Of course, arranging this holiday has been way more complicated, thanks to the Internet, which meant a painful evening of trying to sort through a bewildering variety of options until eventually I just plumped for a couple of places that sounded okay and were available at the right time. Since then, I’ve been able to stalk the local weather forecast (sunny and 21C at the moment, thanks for asking), check out the accommodation on Google Streetview, fail to learn any more Spanish than we got to with our cassette the first time (dos cervezas por favor) and order a comprehensive bird guide. On mature reflection, given the steepness of the terrain, we will not be doing any cycling, so it’s back to the hiking boots and binoculars. Last time we failed to conclusively identify the one possible canary we thought we saw. This time we hope we will do better.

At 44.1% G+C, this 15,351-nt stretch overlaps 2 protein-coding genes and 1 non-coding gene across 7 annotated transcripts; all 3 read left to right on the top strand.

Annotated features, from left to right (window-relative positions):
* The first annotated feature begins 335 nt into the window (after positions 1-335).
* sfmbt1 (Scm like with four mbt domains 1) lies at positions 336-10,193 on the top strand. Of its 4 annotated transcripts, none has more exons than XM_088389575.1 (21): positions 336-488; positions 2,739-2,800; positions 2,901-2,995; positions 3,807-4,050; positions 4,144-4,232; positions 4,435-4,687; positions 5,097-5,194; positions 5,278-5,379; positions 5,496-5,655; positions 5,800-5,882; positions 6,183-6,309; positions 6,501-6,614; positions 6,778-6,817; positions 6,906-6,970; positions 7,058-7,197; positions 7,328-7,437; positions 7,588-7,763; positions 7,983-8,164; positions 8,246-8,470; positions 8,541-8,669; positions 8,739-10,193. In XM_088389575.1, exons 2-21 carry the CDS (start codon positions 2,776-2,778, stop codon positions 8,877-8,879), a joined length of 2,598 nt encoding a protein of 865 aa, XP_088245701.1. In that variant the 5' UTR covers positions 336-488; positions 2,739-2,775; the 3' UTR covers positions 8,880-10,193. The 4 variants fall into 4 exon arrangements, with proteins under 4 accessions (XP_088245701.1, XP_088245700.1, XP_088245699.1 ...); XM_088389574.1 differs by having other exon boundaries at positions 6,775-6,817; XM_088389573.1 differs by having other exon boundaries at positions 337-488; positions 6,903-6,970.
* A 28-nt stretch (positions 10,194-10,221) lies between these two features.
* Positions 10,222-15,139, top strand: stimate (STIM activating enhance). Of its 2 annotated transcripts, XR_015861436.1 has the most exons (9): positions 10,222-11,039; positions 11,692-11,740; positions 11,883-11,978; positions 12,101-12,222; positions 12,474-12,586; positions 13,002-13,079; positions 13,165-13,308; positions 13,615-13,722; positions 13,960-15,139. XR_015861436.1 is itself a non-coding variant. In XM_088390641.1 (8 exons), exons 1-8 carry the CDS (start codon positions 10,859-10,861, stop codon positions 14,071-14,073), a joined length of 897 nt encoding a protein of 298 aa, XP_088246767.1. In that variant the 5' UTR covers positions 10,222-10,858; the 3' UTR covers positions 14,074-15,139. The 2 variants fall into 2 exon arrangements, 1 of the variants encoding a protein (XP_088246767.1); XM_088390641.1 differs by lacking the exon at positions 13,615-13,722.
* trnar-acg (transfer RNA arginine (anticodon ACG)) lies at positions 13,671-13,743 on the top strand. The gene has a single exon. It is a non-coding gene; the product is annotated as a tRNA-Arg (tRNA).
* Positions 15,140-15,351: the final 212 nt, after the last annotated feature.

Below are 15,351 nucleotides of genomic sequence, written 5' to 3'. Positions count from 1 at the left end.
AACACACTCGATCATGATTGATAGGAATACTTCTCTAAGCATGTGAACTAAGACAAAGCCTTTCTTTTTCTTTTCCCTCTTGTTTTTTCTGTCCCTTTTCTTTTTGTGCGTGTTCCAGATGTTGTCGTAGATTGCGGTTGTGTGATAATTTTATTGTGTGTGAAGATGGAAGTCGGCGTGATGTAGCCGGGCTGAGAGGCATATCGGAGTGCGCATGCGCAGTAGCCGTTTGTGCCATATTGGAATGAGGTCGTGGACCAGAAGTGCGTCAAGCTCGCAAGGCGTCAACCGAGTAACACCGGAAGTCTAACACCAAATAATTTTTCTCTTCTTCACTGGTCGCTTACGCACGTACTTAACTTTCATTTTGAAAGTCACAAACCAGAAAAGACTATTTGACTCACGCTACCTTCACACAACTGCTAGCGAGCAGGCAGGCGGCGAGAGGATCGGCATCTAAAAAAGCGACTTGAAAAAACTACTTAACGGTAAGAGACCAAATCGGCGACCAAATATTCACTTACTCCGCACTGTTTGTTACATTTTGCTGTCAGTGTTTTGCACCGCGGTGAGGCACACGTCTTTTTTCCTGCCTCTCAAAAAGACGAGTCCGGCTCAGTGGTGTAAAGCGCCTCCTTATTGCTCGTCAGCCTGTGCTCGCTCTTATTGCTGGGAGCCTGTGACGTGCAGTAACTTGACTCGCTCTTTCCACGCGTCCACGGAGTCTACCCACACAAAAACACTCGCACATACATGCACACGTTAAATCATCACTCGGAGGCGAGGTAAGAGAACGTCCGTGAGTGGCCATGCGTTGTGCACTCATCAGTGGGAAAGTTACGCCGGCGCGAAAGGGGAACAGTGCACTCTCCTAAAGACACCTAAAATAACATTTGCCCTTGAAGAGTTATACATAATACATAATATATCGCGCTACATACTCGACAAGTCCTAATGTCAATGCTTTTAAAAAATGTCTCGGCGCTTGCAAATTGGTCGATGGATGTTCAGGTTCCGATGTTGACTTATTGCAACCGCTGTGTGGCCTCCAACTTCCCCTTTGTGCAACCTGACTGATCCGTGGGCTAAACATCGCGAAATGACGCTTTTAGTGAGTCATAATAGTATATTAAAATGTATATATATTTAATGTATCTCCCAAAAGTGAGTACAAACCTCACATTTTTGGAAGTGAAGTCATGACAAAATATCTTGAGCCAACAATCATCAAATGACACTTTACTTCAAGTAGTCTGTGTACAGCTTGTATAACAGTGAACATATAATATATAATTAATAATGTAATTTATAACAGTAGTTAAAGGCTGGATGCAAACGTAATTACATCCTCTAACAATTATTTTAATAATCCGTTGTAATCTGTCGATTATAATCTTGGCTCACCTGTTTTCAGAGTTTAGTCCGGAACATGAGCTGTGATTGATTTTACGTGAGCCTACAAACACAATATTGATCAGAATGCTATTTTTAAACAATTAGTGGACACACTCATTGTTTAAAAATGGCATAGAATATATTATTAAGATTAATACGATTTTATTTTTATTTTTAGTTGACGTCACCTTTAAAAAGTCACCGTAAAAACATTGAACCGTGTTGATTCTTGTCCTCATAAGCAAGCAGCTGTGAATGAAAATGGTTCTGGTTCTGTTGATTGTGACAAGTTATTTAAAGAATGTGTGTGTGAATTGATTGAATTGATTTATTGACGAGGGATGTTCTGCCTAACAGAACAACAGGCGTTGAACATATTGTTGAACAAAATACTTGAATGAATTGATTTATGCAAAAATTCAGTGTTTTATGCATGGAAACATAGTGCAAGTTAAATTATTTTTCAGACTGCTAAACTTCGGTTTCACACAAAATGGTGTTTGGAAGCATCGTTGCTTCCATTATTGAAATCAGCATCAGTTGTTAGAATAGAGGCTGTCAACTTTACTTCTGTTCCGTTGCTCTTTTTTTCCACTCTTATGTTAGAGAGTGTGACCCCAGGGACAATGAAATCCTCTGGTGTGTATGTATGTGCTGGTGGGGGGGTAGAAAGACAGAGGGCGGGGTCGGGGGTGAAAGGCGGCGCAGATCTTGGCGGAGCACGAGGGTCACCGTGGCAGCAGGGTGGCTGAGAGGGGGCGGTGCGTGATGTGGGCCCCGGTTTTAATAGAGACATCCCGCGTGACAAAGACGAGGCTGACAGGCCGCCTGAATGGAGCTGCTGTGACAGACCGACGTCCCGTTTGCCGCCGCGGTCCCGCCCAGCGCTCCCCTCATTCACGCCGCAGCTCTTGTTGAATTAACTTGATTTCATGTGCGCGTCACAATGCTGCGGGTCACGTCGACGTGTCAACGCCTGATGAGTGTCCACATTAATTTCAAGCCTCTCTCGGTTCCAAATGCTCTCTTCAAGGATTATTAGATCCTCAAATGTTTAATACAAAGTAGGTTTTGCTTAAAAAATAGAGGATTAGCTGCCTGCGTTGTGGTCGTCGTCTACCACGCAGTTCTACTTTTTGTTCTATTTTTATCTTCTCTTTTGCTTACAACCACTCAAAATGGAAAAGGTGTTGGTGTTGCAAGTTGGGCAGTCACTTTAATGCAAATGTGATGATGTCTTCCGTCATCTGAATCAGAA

One aspect of the holiday may be rather too reminiscent of the last time, however. In my haste to get something booked, I neglected to check whether our accommodation actually had any WiFi. The place where we are staying for the first week has, rather ominously, WiFi in ‘some rooms’. The place where we are staying for the second week – a remote cottage on an organic farm in the interior – does not mention any WiFi at all. This may make for an interesting few days…

I could spend the next fortnight desperately hunting for hotspots in order to keep up on Twitter, post the odd blog post, and trying to stop the pile of email that will await me from becoming overwhelming. But on the whole I’m inclined to try and roll with it, get some reading done and unwind. It will either kill me, or do me good.